A chat with Caroline
Updated: Jan 22, 2021
Meet Caroline! She’s a Queen’s civil engineering grad and after working for several years in the industry as a geotechnical engineer, she’s now pursuing her Master’s in civil engineering at Queen’s.
Our marketing/events coordinator, Kathy, got to chat with her about her experience working as a geotechnical engineer and her transition back to school.
K: Could you give a little bit of background on yourself?
C: I graduated from the Queen's civil engineering program in 2013. Then right after graduation, I moved to Victoria and I started at Thurber Engineering in the Victoria office working mostly as a geotechnical engineer and was working there for about seven years, up until August when I started grad school. Right now, I’m doing my Master’s in civil engineering (Geotech) and I’m working on a project on frost heave and soil consolidation with Professor Andy Take and Professor Greg Siemens from RMC.
K: You’ve worked in industry for several years and have now made the transition to academia, could you tell me more about how that’s been for you?
C: As far as why I made the transition, I’m hoping to challenge myself and accelerate my professional and personal development so I can more valuably contribute to projects I’d be doing at my company and in the community. Now I have time to learn in a more technical zone and research without getting interrupted by phone calls and emails. It’s also given me the opportunity to talk to some of the most knowledgeable people in the field; just having that space to ask questions is not something you necessarily get in industry.
One of the biggest pieces of advice I got from people when I was thinking about pursuing my grad school, especially with a research-based Master's is that you have to really like your project. And also, equally as important, is your supervisor. It was really important to me to find a supervisor that I liked working with and finding a supportive environment. That’s been my experience at Queen’s- you're not just a number or just a student, they do remember who you are, and they put a face to the name.
K: How did you choose Engineering as a field of study and why did you choose your discipline?
C: My dad was a Mining Engineer, he did Mining Engineering at Queen's, and he suggested it to me. When I was applying to schools, I liked science and math, and wanted something more practical that had a bit more of a set career path.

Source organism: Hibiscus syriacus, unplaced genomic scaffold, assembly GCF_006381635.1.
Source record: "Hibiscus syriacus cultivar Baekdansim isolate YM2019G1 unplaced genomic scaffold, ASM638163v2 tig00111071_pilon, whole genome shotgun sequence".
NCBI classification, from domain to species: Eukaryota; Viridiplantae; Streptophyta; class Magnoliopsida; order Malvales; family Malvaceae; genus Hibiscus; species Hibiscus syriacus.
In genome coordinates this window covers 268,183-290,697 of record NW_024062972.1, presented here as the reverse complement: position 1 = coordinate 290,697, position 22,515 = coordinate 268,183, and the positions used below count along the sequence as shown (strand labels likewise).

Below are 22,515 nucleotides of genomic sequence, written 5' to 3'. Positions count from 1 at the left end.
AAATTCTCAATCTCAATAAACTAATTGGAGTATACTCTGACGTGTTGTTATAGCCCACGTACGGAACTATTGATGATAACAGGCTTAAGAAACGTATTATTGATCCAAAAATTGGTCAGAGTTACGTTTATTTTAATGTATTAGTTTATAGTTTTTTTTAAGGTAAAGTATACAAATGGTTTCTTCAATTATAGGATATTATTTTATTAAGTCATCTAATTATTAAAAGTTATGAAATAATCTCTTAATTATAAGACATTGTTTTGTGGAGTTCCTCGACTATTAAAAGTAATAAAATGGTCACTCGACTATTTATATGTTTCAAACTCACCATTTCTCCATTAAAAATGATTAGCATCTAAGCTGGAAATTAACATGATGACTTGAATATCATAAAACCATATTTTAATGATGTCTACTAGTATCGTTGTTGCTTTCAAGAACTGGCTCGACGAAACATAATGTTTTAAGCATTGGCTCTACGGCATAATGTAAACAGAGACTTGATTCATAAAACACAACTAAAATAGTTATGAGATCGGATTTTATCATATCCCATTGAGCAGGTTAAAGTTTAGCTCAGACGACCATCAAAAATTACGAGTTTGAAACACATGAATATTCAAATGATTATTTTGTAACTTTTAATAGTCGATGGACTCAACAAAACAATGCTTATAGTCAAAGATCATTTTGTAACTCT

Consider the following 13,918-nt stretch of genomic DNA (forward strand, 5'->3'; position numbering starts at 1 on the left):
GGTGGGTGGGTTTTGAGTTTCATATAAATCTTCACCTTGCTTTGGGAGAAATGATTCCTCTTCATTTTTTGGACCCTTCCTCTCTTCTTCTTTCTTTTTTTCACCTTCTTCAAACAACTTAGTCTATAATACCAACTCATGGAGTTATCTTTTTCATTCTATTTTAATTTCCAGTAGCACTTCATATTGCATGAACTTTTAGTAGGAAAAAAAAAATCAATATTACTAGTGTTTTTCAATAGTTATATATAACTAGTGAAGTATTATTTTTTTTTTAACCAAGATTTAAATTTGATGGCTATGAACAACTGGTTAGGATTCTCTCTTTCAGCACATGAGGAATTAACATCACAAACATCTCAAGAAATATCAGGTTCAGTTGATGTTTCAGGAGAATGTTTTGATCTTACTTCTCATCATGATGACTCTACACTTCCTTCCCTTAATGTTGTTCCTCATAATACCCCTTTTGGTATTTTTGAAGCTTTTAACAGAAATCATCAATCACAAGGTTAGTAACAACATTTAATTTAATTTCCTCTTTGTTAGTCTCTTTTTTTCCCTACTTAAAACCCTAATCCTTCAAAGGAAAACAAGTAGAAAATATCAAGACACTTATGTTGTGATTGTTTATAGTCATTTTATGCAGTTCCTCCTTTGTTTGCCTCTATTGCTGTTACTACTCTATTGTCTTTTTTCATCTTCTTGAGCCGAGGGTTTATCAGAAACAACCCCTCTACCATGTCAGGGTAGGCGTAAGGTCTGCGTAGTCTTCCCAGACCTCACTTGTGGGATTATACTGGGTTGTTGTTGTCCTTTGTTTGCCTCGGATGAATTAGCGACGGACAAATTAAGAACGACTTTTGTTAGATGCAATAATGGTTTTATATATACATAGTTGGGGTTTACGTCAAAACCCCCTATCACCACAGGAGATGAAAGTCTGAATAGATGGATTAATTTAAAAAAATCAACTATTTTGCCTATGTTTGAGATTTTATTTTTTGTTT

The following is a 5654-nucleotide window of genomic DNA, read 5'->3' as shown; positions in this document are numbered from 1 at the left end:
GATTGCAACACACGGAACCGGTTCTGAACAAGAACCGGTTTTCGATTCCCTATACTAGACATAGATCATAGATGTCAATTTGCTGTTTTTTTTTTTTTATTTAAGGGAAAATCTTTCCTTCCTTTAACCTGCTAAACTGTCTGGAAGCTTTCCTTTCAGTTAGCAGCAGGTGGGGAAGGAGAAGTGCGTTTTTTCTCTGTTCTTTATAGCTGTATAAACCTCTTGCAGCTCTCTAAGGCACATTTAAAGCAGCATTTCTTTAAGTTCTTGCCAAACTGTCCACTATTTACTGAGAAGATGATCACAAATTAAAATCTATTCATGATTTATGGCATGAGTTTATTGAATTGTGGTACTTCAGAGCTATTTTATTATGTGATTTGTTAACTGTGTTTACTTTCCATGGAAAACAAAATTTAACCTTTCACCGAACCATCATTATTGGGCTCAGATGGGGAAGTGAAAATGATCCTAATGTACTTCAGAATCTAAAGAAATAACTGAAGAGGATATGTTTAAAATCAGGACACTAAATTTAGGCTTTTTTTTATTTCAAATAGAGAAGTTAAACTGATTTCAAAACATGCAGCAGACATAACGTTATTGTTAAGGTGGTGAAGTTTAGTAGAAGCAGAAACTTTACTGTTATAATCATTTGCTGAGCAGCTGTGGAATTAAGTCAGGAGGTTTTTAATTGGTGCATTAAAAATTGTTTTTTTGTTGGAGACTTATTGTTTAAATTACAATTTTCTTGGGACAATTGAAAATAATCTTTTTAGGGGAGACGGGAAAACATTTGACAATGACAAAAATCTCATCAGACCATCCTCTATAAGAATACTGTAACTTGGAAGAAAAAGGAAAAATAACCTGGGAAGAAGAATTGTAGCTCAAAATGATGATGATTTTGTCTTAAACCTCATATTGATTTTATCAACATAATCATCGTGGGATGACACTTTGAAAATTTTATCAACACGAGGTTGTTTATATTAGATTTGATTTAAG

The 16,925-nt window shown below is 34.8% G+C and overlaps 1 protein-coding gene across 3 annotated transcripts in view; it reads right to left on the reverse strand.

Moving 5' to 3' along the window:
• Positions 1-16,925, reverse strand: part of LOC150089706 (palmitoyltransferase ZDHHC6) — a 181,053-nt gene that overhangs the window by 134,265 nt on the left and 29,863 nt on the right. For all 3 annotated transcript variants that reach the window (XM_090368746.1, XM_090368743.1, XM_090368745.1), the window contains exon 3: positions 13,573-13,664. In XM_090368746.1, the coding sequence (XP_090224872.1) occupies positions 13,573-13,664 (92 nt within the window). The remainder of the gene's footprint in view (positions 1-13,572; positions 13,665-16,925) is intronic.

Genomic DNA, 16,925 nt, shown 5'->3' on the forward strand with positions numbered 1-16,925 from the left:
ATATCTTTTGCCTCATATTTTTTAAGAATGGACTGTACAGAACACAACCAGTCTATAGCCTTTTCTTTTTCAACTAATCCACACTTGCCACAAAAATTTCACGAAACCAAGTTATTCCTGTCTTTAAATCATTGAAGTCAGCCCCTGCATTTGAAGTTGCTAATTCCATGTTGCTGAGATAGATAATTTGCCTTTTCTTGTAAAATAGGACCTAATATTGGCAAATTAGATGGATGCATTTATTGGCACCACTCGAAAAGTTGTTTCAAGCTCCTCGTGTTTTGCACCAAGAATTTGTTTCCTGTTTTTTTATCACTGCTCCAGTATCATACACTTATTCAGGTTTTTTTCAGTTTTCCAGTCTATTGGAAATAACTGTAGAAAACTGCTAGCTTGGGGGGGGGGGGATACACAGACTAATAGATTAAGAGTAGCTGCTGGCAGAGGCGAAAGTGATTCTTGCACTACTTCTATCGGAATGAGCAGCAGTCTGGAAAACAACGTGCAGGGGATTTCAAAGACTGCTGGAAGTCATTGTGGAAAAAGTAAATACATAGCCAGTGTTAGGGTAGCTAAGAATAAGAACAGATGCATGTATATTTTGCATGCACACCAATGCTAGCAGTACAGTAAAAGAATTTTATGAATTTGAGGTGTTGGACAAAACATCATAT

And then as far as why I chose Civil, I liked the practicality of it and I also liked the options that civil provided. It goes from structural to environmental, and everything in between.
It was my summer job I got after my first year that sparked my interest in Geotechnical Engineering. I did environmental consulting for that first summer, doing remediation projects of leaking tanks. I got to see what was underground when they excavated soil, and I had a fascination with that. When I found out that you could actually study soil, I thought “Oh, that’s cool!”.
K: Why do you think mentorship is important for young women in STEM?
C: You get to see the different options in any industry, whether it's STEM, or banking, or medicine. You can see where you can go, how they've gotten there and how they are as a person. Mentorship also gives you a safe space to practice your communication in a professional setting, that you wouldn't normally have the option to have in industry. You can also pick someone's brain about how to approach different situations. I know, for myself, I’ve had to go through some difficult conversations and had to deal with unpleasant situations, especially managing difficult personalities on construction sites, and it’s nice to have someone who you could talk to about it and who understands.
It’s also nice to see other woman balancing career and family. Like my old manager, she was a Queen's engineering grad with her PhD and was the first female to take on certain senior roles in our company while having a young family. So it's nice to see someone do it and know that you can do it too.
K: Looking back, what advice would you give to your younger self (i.e. during university, at the beginning of your career)?
C: One of the things I wish I knew coming right out of school, is that you don't have to know everything. If you're asked to do something, it’s okay to ask questions. It’s better to just ask the question initially, and it could save you hours of being confused, not knowing what to do.
Another thing would be that everything doesn't have to be perfect, which I struggled with at the beginning of my career. Especially with writing reports and doing analysis. I felt like I had to do everything perfectly before presenting something to the review engineer instead of doing something kind of interim and getting feedback.
Another thing is that your first job doesn't have to be perfect, it doesn't define your whole career. So don’t stress out about finding the perfect job in the perfect industry, and the perfect role.
All experiences are good experiences. Sometimes the worst experiences you have give the best stories and you learn the most from them even if at the time they feel awful. You often learn more from the mistakes and challenges than you do if everything's going perfectly.